Supreme Court - file photo
Supreme Court - file photo
Photo: ANI

The Supreme Court on Tuesday held that cooperative banks come under the Securitisation and Reconstruction of Financial Assets and Enforcement of Security Act 2002 (SARFAESI Act)

A constitution bench of Justices Arun Mishra, Indira Banerjee, Vineet Saran, M.R. Shah and Aniruddha Bose said, "The provisions of Section 2(1)(c) of SARFAESI Act, 2002 is not ultra vires."

The top court observed that the recovery is an essential part of banking; as per the recovery procedure prescribed under Section 13 of the SARFAESI Act, legislation relatable to Entry 45 of List I of the Seventh Schedule to the Constitution is applicable.

"We find that the SARFAESI Act qualifies the test of legislative competence, as well as the definition, cannot be said to be a colourable piece or over inclusive or beyond the competence of the Parliament," said the court.

The SARFAESI Act was introduced in 2002, and it defined bank and multi-state co-operative banks. Through a notification issued by the Centre in 2003, cooperative banks were allowed to proceed under the SARFAESI Act.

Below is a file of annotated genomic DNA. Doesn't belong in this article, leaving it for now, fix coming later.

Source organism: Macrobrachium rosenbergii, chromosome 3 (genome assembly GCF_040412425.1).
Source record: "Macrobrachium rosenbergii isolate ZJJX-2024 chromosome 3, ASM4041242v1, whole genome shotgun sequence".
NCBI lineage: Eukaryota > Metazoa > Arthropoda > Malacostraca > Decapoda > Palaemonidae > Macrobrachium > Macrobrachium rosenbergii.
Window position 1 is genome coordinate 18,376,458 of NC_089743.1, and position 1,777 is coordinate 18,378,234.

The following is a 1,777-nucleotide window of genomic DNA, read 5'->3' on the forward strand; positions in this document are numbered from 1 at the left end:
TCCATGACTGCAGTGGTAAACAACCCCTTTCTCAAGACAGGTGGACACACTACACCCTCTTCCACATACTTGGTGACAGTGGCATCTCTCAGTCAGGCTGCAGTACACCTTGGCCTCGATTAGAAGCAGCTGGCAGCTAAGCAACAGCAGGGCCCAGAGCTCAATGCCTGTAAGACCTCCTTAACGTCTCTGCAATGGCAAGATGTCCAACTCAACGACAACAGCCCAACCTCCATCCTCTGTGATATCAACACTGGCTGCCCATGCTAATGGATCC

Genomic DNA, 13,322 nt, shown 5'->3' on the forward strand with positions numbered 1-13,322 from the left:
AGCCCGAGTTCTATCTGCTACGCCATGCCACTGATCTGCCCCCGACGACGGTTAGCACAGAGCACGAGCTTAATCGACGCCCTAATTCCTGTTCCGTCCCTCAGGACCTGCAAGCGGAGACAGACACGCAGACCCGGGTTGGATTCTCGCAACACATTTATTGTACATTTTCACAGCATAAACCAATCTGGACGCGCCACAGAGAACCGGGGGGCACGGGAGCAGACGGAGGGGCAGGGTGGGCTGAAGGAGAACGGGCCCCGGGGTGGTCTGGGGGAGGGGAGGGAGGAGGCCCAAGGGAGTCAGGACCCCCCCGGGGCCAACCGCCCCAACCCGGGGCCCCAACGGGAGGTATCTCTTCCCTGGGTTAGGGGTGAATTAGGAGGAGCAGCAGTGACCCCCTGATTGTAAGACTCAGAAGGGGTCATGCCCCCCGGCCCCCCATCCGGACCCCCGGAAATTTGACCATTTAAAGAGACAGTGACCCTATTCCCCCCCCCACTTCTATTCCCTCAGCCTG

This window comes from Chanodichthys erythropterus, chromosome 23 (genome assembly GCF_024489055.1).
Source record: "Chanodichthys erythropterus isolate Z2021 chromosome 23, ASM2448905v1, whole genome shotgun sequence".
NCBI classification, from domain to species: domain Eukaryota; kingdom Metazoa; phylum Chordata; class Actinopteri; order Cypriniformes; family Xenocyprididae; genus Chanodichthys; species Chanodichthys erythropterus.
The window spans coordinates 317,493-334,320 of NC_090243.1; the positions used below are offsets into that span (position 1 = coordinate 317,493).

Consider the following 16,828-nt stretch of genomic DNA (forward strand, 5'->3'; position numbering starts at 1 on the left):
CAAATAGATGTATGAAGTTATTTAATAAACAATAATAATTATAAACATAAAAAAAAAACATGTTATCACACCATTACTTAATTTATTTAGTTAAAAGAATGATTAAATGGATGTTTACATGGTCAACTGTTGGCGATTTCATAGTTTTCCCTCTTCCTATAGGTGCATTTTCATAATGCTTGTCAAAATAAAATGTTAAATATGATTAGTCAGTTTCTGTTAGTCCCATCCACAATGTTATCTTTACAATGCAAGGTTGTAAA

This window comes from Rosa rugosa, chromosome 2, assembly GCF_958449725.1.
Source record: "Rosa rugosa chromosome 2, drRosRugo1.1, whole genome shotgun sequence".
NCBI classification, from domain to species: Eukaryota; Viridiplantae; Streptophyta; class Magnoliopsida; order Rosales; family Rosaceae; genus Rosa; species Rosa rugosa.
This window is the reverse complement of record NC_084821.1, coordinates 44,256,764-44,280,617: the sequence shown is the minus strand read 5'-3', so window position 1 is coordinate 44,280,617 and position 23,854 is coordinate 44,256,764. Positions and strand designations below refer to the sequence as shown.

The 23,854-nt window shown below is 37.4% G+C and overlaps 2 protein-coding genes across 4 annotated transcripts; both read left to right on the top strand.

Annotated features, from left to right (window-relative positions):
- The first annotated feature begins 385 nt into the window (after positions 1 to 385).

The top court noted that cooperative banks registered under the state legislation and multi-state level cooperative societies registered under the MSCS Act, 2002, with respect to 'banking' are governed by the legislation relatable to Entry 45 of List I of the Seventh Schedule of the Constitution.

The top court also upheld the 2003 notification under the Banking Regulation Act, where cooperative banks were brought within the class of banks entitled to seek recourse to the provisions of the SARFAESI Act.

The top court held that cooperative banks involved in the activities related to banking are covered within the meaning of 'Banking Company' defined under Section 5(c) read with Section 56(a) of the Banking Regulation Act, 1949, which is a legislation relatable to Entry 45 of List I.

It governs the aspect of 'banking' of cooperative banks run by the cooperative societies.

"The cooperative banks cannot carry on any activity without compliance of the provisions of the Banking Regulation Act, 1949 and any other legislation applicable to such banks relatable to 'Banking' in Entry 45 of List I and the RBI Act," said the court.

The Banking and Regulation Act was made applicable to cooperative banks in 1965, which led to the beginning of a regime of dual control, as these banks were also controlled by laws, which were state specific. In 2013, "multi-state cooperative banks" were included in the definition.

In the backdrop of several conflicting decisions of the courts on this issue, a three-judge bench of the apex court headed by Justice Mishra had referred the matter to a larger bench.

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